Angel Air 2014
Four decades on since its recording, long-lost slice of British funk comes up for savoring.
Having progressed from a roadie for the likes of LED ZEPPELIN who’d brought him from the US to the UK, Joe Jammer became enough of a star to secure a solo deal and release “Bad News” back in 1972 which is considered a cult classic now, overdue for reissue. The future looked bright but, with an album title like that, karma backfired, and while this album could have taken Joe to the top, Jammer went down due to his visa issues, so the record was shelved only to resurface right in time for its 40th anniversary. And it was worth the wait.
“Headway” is radically different from its predecessor: while Joe’s debut sounds like a guitarist’s album, Jammer’s approach here is one of a composer and arranger. Delegating vocal duties to the soulful pipes of SHA NA NA’s Johnny Contardo, he shifts the focus to the muscular, if sensual, rhythm section of John Gustafson and Mitch Mitchell who swing rather fiercely in the prophetic “It Wasn’t Meant To be” leaving the main man just enough space in the groove to unfurl an effervescent, if concise, solo or go cinematic with the sonic grit of “Travellin’.” Still, “Cool Breeze” pitches enough rocking into the context, whereas blues licks are woven into the very fabric of “Can’t Yer Catch?”.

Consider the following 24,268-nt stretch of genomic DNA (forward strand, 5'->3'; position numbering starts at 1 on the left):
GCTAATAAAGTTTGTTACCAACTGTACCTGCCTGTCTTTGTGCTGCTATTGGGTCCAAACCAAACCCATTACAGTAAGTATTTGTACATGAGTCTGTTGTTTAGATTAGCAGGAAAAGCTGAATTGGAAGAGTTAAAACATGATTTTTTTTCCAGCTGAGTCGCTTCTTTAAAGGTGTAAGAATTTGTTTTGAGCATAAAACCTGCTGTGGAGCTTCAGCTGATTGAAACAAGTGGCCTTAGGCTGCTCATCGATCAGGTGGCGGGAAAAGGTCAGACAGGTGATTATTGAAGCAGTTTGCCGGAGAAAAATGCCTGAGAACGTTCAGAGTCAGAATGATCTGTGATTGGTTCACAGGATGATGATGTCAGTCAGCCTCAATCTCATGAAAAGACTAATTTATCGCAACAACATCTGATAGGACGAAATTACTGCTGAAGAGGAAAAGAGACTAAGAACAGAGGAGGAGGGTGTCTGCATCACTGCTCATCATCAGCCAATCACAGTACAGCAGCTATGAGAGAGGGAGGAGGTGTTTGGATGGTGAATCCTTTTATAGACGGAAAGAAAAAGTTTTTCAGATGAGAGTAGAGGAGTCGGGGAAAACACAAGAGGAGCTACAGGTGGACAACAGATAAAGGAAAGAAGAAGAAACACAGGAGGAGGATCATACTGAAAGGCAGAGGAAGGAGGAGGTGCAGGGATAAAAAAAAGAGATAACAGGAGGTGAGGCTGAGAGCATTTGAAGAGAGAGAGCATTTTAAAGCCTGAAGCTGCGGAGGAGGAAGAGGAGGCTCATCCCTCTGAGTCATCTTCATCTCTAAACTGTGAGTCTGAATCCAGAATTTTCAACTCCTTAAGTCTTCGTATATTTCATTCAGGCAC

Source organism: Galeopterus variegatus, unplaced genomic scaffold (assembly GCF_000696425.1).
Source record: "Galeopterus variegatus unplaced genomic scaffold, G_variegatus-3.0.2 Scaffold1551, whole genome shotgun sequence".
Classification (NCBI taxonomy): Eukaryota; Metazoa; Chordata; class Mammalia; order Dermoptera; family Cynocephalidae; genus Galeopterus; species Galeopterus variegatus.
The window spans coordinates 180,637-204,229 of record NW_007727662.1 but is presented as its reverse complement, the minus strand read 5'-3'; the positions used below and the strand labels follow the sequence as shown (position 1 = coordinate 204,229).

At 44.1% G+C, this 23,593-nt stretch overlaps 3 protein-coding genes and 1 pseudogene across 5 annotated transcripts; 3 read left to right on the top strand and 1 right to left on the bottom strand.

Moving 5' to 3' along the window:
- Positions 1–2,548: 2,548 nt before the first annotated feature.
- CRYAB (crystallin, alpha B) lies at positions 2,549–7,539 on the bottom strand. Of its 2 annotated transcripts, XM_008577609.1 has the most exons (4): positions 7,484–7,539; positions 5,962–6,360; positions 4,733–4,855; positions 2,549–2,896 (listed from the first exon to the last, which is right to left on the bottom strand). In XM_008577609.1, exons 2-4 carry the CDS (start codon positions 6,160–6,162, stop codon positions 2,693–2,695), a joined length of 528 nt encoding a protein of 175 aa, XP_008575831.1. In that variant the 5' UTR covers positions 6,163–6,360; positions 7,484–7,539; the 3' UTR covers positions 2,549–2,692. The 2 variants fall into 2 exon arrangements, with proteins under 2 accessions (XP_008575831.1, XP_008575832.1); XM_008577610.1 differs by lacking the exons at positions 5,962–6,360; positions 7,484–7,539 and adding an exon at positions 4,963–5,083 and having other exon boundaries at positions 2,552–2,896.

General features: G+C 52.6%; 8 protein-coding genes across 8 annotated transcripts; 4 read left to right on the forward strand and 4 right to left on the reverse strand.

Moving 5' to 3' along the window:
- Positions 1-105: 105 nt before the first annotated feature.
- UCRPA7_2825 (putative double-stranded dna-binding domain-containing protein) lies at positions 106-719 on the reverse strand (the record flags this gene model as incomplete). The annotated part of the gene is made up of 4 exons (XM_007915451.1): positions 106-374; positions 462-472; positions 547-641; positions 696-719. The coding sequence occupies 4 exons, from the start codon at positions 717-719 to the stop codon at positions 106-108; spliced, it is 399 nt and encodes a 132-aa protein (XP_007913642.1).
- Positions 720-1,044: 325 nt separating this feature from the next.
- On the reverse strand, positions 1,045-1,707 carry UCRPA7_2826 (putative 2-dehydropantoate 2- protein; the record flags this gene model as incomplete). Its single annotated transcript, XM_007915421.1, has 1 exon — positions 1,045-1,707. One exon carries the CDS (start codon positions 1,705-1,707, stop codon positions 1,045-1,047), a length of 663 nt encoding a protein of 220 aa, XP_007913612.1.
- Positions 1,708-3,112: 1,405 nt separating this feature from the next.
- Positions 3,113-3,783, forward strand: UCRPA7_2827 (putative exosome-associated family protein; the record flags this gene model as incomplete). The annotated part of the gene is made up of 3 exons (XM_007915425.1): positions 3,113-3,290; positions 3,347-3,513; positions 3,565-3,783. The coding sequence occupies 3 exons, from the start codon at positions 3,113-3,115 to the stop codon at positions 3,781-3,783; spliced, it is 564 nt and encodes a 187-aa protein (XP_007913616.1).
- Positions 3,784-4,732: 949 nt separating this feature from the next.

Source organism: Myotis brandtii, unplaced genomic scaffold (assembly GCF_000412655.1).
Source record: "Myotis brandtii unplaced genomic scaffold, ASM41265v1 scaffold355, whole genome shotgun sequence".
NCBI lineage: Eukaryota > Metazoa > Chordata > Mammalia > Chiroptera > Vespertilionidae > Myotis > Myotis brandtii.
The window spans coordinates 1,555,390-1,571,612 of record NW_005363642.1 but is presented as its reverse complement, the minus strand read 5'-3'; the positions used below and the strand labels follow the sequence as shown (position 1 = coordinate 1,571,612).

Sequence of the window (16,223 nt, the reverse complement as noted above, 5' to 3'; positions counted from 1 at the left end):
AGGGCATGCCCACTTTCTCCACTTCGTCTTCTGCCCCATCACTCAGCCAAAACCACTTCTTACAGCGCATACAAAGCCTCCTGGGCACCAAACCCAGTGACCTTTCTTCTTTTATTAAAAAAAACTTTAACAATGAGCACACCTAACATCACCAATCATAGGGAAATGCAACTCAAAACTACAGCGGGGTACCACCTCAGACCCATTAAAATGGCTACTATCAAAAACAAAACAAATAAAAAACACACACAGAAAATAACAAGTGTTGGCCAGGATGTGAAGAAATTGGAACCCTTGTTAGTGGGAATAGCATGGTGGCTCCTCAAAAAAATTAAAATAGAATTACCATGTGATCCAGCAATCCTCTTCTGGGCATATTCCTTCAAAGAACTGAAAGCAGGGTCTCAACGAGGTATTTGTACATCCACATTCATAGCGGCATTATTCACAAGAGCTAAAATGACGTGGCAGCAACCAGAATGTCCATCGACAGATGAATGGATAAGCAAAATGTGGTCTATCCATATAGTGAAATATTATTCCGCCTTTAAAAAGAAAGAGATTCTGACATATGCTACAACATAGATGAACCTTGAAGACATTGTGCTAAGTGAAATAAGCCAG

There’s an infectiously slow drive in “Afraid To Make A Friend” and the drift, caressed with Jean Roussel’s organ, gets smooth and lyrical with “Alive Another Day” which demonstrates the band’s supple dynamics – on jazzy terms, just like the piano-rippled uplift of “Axe Me Another (Don’t Lose Your Head)”. Yet it’s “The Watcher Laments” that wraps it all in a tasty ‘n’ catchy, handclaps-helped heaviness of hit proportions, before “Not Tonight” marries its weighty riff to a dramatic flight worthy of an albatross. Fortunately, “Headway” didn’t become that for its creator, a session player of some renown nowadays; and as this scribe seems to have reconnected Joe Jammer with Johnny Contardo, who knows – maybe one day they’ll deliver a new gem.